Actually, there’s a lot of history subtly blended into the story. And into the whole series, which rolls on over the deserts, to old Sacramento at the time of the Great Flood, and on to Xavier’s family Rancho de las Pulgas. Oh yes, and to New Zealand—where the Maori land wars have just begun.

Come, take a ride with me!

 

9780994144737-200x300 Guest Author About the Book: The Hill of Gold Unchanging

No one will stand in their way—and live.

As the Civil War rages, secessionists menace California.

Aleksandra and Xavier are trying to get back home–through the oncoming Civil War, the mining camps of 1860’s Nevada and California, and the Sacramento floods– to Xavier’s Californio Rancho de las Pulgas.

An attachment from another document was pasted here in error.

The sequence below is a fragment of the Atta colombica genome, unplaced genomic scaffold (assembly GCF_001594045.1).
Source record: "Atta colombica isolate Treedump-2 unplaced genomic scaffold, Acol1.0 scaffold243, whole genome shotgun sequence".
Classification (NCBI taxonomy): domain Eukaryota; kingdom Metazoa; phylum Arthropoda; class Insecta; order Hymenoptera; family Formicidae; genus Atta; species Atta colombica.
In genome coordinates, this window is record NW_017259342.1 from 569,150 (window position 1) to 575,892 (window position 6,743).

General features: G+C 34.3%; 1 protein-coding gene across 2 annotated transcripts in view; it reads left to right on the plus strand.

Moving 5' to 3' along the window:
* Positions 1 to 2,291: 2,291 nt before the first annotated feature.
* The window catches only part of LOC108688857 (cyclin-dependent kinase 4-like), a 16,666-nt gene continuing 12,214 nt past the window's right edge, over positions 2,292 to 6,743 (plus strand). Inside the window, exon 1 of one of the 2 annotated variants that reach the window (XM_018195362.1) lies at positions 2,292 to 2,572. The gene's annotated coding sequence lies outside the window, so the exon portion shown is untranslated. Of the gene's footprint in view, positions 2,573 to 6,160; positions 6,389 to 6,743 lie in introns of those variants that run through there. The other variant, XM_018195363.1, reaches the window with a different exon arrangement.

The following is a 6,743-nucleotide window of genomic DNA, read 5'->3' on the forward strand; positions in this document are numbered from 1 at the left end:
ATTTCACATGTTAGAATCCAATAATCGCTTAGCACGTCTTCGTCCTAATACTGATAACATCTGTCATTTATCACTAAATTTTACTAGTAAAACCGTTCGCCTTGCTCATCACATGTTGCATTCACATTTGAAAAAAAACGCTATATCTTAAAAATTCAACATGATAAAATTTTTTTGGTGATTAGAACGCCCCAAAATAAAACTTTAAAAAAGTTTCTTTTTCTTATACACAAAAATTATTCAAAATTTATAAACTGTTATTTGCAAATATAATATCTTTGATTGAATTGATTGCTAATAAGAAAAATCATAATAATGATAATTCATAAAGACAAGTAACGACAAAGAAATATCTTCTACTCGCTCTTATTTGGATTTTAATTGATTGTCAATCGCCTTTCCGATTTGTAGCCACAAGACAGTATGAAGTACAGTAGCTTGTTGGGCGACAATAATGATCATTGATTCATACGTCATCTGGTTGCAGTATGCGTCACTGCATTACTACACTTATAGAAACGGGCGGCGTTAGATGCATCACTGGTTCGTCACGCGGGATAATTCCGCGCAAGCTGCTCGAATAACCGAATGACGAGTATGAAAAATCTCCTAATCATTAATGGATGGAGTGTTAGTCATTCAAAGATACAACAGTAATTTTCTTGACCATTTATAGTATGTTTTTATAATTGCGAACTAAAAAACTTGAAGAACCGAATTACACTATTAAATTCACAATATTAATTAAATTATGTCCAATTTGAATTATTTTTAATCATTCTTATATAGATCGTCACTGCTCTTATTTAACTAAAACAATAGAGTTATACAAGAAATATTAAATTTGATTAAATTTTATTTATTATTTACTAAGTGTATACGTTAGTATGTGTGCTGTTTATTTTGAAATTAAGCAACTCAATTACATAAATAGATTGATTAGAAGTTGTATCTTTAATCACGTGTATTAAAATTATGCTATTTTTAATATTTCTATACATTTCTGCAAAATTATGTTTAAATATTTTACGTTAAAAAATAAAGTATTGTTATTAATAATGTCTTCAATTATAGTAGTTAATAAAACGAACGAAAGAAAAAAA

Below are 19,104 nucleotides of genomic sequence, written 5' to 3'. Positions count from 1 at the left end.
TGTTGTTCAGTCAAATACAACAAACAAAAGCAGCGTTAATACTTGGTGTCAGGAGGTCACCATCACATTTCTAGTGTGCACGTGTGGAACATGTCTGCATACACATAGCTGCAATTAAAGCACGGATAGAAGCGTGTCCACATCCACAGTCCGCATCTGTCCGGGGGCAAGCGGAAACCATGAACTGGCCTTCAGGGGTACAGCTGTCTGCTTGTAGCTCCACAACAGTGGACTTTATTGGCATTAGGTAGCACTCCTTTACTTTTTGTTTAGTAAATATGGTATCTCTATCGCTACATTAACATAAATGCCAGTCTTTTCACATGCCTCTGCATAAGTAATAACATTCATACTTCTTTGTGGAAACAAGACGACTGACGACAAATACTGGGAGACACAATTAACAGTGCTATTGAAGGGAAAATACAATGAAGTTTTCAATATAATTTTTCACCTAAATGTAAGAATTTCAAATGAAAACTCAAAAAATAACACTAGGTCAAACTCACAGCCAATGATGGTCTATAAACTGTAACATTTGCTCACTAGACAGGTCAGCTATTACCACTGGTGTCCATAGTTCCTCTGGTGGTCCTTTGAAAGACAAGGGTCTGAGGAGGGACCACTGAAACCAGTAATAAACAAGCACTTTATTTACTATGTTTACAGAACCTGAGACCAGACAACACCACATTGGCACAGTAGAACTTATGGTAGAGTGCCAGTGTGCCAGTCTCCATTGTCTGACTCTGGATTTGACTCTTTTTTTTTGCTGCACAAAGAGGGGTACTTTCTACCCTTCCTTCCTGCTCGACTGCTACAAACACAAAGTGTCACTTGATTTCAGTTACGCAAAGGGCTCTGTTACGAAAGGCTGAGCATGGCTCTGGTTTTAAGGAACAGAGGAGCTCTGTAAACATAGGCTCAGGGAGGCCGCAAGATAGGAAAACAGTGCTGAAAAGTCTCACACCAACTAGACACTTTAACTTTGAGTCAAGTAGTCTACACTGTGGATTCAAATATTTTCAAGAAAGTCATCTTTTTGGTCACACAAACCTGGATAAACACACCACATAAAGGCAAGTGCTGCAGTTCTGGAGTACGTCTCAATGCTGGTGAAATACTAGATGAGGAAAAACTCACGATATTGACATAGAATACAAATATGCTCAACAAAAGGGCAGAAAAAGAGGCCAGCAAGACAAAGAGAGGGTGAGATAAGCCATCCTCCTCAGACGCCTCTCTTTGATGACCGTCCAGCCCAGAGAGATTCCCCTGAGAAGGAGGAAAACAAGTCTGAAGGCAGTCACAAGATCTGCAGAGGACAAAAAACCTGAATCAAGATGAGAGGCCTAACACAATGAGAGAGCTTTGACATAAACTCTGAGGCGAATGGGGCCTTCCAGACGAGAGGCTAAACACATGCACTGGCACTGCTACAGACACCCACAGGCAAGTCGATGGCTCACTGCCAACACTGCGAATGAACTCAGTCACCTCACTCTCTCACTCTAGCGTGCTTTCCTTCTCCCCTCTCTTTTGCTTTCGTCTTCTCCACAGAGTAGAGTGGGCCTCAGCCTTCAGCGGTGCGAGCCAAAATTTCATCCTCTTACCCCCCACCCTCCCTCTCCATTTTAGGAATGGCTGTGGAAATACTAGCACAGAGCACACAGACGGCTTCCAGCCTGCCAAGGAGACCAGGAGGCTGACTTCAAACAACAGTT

Embroiled in the Confederate’s fight to drag the new state from the Union and make it their own, can Aleks and Xavier survive?

The secessionists mean business.

Buy A Long Trail Rolling, and The Hills of Gold Unchanging

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MayaLizHead-1500-kb-216x300 Guest Author About the Author

Lizzi Tremayne grew up riding wild in the Santa Cruz Mountain redwoods, became an equine veterinarian at UC Davis School of Veterinary Medicine, practiced in the California Pony Express and Gold Country before emigrating to New Zealand. When not writing, she’s swinging a rapier or shooting a bow in medieval garb, riding, driving a carriage or playing on her farm, singing, or working as an equine veterinarian or science teacher. She is multiply published and awarded in special interest magazines and veterinary periodicals.